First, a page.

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Watering landscapes in the early morning or at night will help reduce water loss. During the daytime heat, less water will be available to plants due to loss from evaporation and wind. Please check your local water provider for current water restrictions, including watering hours.

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Watch the weather and adjust watering days and times accordingly. Use soil moisture sensors or rain sensors to automatically adjust watering schedules when it rains. Consider installing a WaterSense Smart Irrigation Controller. Check with your water supplier for potential rebates on irrigation equipment and other opportunities.

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Raise lawn mower blades and protect lawns from heat by letting grass grow longer (3 - 3.5 inches). A taller lawn provides shade to the roots and helps retain soil moisture, so your lawn requires less water.

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Check to see if your irrigation heads are broken, tilted or not set-up properly by scheduling an irrigation assessment. Sweep driveways and sidewalks with a broom instead of spraying with a hose - but please not down the storm drain or into the street gutter. Use hand-watering, deep root water, or drip irrigation for trees, shrubs, bushes, perennial beds, annual flowers and vegetable gardens. Always use a shut-off nozzle on your hose when watering plants.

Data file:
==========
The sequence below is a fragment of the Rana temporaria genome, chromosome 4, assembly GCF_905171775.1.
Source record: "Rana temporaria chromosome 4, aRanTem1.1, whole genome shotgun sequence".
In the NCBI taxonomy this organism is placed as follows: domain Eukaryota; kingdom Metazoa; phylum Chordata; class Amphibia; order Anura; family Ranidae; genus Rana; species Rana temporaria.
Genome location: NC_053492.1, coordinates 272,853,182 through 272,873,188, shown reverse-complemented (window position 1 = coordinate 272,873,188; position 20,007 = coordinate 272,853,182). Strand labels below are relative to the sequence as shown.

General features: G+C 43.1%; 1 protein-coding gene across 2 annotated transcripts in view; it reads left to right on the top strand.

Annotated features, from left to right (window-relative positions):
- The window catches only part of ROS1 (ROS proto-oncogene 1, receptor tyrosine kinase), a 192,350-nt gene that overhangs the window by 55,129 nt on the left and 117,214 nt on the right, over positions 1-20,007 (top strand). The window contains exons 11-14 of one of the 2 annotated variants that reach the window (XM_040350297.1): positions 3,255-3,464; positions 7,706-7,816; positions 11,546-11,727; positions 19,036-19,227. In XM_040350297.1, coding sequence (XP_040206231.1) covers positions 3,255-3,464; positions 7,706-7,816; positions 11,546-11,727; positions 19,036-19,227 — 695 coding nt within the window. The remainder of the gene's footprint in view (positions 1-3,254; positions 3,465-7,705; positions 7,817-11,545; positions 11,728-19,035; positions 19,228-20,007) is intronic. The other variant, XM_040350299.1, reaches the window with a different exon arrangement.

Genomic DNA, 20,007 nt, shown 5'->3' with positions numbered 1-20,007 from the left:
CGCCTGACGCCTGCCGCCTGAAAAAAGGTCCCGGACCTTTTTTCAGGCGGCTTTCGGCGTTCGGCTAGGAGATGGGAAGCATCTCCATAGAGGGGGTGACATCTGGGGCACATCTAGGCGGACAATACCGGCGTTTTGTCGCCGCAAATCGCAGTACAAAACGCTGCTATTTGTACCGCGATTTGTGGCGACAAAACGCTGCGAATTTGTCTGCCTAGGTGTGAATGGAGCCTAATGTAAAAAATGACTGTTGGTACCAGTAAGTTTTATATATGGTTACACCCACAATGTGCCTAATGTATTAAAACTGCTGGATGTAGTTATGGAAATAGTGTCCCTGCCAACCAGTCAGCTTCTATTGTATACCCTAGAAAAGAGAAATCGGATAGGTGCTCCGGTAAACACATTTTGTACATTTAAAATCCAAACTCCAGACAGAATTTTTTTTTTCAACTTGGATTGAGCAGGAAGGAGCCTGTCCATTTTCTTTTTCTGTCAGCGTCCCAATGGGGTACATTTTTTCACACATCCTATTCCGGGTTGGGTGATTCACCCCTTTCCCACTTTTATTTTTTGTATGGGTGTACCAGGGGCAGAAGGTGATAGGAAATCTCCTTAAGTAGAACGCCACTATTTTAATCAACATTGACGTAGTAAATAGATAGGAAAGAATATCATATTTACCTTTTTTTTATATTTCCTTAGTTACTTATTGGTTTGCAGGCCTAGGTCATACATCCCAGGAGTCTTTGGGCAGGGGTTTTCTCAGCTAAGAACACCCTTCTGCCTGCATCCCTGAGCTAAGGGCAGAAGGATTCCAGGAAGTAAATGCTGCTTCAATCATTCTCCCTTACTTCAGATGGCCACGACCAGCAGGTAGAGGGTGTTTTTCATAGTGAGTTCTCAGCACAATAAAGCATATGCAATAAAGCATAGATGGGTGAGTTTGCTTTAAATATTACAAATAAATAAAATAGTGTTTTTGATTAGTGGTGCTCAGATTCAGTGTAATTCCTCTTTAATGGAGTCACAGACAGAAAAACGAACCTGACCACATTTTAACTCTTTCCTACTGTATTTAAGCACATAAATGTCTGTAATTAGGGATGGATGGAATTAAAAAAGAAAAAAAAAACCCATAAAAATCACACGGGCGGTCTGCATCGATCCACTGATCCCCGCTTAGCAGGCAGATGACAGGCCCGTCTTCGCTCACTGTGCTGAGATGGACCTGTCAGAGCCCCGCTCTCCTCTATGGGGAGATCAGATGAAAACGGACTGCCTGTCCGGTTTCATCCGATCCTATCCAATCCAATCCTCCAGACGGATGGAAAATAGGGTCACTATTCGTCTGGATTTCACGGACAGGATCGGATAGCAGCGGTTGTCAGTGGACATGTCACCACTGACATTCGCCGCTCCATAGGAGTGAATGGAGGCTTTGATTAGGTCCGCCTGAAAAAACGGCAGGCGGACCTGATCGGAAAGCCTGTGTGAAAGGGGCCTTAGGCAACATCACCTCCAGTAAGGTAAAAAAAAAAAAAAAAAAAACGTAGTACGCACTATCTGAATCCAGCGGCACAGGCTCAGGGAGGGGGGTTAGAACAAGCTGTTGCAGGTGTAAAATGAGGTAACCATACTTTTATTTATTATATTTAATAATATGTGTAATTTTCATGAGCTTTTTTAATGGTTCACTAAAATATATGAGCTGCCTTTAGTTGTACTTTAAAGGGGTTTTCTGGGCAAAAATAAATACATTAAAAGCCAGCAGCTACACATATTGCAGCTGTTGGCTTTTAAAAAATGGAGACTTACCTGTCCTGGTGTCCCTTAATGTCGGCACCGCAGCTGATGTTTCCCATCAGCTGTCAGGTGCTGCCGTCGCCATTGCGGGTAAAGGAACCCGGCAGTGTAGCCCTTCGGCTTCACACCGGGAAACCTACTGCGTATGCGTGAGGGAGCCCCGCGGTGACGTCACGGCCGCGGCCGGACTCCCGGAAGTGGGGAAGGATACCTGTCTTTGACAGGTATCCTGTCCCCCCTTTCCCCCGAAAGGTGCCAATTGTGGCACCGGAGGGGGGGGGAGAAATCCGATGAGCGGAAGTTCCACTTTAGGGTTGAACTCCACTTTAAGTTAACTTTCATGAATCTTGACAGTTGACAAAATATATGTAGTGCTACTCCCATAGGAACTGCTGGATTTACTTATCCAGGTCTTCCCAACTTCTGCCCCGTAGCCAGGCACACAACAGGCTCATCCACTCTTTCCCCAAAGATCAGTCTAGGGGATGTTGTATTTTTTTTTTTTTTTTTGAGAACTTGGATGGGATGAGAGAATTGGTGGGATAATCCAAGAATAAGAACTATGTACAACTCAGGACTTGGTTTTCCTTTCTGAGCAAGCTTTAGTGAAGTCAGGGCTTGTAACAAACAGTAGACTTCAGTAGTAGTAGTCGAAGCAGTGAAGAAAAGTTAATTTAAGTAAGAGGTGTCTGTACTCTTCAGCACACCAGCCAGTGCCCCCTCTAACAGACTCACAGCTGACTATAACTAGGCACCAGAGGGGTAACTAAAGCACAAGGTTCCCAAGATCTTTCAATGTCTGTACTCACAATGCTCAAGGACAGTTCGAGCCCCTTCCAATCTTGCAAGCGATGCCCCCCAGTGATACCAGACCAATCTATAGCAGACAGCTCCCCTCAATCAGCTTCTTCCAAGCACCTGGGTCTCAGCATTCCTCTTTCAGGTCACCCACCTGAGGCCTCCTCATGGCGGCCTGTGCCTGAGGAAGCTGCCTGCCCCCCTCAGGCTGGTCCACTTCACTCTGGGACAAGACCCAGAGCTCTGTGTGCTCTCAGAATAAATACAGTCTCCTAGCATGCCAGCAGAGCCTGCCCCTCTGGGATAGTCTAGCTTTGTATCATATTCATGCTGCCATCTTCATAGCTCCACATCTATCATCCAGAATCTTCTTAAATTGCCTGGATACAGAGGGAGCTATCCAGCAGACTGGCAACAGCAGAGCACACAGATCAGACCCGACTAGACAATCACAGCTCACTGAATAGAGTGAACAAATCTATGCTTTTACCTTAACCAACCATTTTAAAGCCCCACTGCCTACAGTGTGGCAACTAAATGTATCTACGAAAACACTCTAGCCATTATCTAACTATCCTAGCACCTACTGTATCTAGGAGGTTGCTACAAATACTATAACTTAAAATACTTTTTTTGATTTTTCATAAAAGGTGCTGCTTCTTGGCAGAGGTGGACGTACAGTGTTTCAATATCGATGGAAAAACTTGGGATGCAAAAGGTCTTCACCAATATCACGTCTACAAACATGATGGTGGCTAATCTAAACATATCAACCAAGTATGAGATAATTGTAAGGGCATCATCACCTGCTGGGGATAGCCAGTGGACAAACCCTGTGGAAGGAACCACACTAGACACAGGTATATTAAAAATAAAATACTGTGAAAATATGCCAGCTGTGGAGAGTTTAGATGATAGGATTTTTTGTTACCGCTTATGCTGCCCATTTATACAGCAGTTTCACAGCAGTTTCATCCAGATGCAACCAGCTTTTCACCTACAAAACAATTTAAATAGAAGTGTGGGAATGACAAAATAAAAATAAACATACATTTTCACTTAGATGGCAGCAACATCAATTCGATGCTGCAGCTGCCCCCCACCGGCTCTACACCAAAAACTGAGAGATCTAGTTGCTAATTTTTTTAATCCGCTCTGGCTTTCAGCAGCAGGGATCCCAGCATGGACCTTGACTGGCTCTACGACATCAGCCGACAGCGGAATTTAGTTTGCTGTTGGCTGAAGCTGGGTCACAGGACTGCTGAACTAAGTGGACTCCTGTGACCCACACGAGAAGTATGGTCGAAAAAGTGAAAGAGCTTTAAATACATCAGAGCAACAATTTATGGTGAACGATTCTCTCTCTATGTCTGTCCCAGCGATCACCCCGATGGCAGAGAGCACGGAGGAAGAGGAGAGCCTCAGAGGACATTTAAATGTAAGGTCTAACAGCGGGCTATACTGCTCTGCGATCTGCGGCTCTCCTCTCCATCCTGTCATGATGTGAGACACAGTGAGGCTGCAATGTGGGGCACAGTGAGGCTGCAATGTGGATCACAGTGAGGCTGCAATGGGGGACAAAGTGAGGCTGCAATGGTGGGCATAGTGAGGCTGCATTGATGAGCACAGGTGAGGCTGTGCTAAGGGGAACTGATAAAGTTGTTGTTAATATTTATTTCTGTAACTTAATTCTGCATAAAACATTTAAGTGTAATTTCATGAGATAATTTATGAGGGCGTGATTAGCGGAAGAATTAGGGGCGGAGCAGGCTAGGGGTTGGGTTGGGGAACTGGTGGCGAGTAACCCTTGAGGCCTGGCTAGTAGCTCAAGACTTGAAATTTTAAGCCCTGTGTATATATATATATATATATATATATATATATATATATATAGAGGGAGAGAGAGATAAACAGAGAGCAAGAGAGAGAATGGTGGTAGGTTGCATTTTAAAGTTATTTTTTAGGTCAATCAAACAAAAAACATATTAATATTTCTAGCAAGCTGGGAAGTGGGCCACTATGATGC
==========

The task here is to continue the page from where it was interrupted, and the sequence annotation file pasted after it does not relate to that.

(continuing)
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Check your sprinkler system monthly for broken sprinkler heads and damaged irrigation lines. Hire a professional to conduct a sprinkler assessment - check with your water supplier, many have low cost or no cost sprinkler assessment programs for their community. A well maintained system will save both money and water.

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If possible, delay new lawn installations for a non-drought year and avoid planting during the mid-summer heat. If you've already purchased a water wise garden this year, plant early in the morning or evening in May. Incorporate water wise plants and turf when planning landscape renovations or installations.

Conservation Resources

  • When and How to Water Your Yard fact sheet from GreenCO explains how to water your yard the right amount
  • How Your Sprinkler System Can Save Water fact sheet from GreenCO explains how you can program your irrigation system to be more water efficient and maintain a healthy landscape
  • Yard and Garden Tips on Colorado State University Extension's website has great tips and resources for any type of landscape.
  • Choose the Right Lawn on Northern Water's website can guide you in identifying what is the best seed for where your lawn is located and how it's used.
  • Rain Barrels are now legal in Colorado as of August 10, 2016. This House Bill 16-1005, was signed into law by Governor John Hickenlooper on May 12, 2016 and outlines the following key requirements:

    • Maximum of two rain barrels with a combined capacity of 110 gallons.
    • Permitted on single family or small multifamily (less than 4 units) properties.
    • Use sealable lid and screens to help prevent mosquito breeding and address water quality concerns.